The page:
LensTip.com

Lens review

Panasonic G 20 mm f/1.7 ASPH.

29 October 2010
Arkadiusz Olech

6. Distortion

When we look at JPEG files shot on the Panasonic G2 or the Olympus E-PL1 with the Panasonic 1.7/20 attached, it seems that the distortion problem is simply negligible. The measurements confirm it, indicating a minimal barrel distortion, which level we measured as –0.25%.

Panasonic G 20 mm f/1.7 ASPH. - Distortion

The situation changes diametrically if you see RAW files developed by a neutral program. For such parameters the optics generates very high barrel distortion of –3.66%. In the case of a lens which aspires to be a standard device we would be able to forgive a distortion level of –1.5% at most. The result of – 3.66% deserves a lot of criticism.


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Panasonic G 20 mm f/1.7 ASPH. - Distortion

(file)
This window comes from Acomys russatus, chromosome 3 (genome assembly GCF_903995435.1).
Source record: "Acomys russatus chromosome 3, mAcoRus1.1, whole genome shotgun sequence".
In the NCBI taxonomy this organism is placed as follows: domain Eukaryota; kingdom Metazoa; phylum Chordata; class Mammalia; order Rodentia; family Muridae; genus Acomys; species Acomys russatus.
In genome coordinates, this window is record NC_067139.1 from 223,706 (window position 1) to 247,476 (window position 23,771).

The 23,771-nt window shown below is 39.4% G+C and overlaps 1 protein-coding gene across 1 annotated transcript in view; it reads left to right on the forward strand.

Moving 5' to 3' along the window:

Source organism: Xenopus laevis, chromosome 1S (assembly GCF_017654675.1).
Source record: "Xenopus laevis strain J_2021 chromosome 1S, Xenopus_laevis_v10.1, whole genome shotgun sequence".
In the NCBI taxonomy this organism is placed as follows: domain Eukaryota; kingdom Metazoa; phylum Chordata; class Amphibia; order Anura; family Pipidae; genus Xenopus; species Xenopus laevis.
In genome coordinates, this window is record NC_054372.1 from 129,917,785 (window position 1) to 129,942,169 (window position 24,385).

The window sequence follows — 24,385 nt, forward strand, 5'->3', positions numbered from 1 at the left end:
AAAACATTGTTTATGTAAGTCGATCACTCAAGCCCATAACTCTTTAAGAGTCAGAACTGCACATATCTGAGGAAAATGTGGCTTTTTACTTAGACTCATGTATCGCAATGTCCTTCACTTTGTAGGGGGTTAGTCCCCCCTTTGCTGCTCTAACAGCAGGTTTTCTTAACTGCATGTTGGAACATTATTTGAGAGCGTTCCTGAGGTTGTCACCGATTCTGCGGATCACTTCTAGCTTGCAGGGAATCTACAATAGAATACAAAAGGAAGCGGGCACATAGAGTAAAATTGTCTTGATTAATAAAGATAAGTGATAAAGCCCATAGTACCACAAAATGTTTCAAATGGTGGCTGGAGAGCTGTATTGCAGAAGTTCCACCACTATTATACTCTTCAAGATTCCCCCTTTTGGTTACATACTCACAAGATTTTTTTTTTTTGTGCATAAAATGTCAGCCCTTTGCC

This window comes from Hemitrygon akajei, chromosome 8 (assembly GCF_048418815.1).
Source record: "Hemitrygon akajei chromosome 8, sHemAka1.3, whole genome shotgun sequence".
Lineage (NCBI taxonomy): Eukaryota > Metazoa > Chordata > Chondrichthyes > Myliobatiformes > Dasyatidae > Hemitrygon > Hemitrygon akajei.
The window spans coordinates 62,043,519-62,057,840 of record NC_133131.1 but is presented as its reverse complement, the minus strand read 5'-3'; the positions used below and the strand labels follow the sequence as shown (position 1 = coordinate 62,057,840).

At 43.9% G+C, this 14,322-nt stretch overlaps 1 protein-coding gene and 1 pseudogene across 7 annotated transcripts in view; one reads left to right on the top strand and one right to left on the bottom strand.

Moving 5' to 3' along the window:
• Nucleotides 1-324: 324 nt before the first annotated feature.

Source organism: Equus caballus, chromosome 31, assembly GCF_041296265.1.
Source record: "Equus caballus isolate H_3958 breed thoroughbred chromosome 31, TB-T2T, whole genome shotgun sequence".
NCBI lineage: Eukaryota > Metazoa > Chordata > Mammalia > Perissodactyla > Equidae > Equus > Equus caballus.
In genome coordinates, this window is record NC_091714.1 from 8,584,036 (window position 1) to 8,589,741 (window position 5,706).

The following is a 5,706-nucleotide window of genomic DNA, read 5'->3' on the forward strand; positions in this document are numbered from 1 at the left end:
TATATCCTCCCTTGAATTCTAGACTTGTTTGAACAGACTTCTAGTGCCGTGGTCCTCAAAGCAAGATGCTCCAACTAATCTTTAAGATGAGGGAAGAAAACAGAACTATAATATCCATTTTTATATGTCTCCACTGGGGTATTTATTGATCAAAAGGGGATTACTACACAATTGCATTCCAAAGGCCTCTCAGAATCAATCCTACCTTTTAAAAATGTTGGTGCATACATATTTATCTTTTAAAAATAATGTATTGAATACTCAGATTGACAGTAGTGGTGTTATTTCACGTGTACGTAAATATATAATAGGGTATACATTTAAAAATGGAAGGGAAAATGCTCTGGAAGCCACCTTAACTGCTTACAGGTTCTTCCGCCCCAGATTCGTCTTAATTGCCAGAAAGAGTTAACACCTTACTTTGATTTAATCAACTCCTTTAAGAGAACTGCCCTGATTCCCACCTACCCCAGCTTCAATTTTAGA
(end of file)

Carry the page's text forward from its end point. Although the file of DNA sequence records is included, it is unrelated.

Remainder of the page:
The tests of other Micro 4/3 system lenses show that the optics constructors of Olympus and Panasonic eased up on the distortion correction. They assumed, and they were quite right by the way, that such an aberration can be corrected easily by different programs. We must keep in mind, though, what price is to be paid. The distortion-corrected image is cropped afterwards and it causes the reduction of the field of view, sometimes quite significant. However, in the case of the Panasonic 1.7/20 such price is low because a slight narrowing of the field of view makes the lens even more similar to the standard full frame 50 mm device. If you want to be honest you must also mention the advantages of such a solution. A typical lens project is always a kind of compromise between physical dimensions, price and the quality of optics in terms of correcting basic optical aberrations. When we ease up on the distortion correction completely we get additional degree of freedom so to speak, which can be used to correct other aberrations more efficiently or to lower the price and dimensions of a lens. There’s some logic in such a move, especially if you take into account the fact that most of amateur photographers who take photos in JPEG format, will never guess that their camera corrects the lens’s distortion automatically and because of that the field of view is narrower than that given in the lens’s specifications.